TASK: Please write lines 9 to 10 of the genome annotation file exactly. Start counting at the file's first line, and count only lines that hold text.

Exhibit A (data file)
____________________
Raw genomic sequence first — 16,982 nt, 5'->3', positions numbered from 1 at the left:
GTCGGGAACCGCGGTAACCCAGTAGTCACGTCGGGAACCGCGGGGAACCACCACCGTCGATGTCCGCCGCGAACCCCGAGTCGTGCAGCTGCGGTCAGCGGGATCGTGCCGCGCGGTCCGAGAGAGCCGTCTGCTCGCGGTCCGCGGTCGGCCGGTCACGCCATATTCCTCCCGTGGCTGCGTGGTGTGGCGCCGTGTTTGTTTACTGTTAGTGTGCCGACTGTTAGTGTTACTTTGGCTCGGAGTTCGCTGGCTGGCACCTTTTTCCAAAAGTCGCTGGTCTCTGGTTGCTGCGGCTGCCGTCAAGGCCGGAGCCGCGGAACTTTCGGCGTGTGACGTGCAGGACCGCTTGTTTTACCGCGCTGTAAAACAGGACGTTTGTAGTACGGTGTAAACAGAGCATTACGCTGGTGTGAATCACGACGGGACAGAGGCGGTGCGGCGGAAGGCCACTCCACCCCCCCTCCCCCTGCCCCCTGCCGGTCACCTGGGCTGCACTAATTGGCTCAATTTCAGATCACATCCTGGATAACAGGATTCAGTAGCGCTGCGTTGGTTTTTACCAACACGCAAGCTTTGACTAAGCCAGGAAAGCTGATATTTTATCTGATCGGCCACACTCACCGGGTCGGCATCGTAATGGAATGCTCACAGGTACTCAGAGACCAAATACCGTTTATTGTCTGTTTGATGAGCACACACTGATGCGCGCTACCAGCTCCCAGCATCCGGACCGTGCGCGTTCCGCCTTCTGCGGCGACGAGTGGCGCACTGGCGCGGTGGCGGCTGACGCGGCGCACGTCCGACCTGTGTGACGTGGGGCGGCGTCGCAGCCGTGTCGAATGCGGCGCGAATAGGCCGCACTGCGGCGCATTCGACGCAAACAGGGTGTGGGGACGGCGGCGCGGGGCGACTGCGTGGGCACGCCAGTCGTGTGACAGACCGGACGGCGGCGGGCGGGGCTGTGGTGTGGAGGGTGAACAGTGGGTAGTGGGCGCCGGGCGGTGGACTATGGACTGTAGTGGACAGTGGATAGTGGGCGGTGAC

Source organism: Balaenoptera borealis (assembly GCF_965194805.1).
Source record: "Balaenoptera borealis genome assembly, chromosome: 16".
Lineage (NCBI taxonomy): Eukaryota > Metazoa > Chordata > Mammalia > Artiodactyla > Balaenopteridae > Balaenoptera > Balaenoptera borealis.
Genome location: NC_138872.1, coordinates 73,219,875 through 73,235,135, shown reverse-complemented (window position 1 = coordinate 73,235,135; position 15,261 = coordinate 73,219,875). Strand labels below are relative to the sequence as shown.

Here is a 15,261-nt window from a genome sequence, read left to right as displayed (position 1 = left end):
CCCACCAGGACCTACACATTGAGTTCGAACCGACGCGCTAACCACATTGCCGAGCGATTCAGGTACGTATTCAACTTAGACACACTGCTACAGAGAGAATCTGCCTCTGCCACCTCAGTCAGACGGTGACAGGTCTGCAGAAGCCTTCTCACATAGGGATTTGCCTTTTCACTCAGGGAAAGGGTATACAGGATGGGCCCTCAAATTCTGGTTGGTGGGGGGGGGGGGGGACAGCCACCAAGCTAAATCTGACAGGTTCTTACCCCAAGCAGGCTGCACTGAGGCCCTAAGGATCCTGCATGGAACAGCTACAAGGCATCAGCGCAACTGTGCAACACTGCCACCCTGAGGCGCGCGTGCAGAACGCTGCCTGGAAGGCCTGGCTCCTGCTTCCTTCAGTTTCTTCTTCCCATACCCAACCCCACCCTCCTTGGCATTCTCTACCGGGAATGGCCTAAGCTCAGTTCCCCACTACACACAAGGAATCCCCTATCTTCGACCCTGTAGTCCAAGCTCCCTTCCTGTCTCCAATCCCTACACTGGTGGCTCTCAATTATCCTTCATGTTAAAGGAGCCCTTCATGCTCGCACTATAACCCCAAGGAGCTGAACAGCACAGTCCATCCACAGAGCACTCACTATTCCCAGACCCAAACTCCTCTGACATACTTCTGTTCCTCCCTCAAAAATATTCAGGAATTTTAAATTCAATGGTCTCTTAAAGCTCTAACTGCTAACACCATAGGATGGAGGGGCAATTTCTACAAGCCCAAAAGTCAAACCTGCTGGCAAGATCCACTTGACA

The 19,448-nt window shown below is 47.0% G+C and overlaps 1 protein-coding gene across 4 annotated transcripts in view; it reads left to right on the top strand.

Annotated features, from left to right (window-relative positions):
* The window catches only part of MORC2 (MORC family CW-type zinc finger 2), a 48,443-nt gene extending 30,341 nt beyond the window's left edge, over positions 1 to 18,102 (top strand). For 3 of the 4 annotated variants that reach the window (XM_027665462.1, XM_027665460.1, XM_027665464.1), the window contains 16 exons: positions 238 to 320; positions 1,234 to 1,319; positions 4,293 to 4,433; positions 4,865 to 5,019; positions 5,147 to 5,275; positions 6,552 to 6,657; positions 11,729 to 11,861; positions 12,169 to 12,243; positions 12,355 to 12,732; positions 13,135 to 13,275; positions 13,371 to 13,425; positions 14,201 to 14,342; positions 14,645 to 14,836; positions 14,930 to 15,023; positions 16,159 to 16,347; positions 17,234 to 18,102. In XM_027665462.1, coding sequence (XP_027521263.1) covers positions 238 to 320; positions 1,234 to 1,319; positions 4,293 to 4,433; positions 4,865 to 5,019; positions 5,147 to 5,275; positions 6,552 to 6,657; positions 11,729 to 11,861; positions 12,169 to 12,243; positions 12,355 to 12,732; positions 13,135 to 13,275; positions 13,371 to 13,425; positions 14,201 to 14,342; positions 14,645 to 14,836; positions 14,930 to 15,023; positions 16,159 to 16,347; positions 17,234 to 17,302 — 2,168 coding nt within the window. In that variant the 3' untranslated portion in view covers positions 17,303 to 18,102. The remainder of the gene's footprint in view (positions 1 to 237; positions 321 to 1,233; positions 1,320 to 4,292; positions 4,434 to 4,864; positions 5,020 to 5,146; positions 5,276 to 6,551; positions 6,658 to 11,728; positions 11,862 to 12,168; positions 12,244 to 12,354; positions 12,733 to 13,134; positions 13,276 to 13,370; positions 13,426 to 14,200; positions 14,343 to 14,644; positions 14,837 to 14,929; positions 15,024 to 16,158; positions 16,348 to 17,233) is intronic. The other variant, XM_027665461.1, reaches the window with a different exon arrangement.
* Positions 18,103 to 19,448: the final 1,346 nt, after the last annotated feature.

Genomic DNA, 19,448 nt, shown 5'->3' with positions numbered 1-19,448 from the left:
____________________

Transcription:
The 19,448-nt window shown below is 47.0% G+C and overlaps 1 protein-coding gene across 4 annotated transcripts in view; it reads left to right on the top strand.

Annotated features, from left to right (window-relative positions):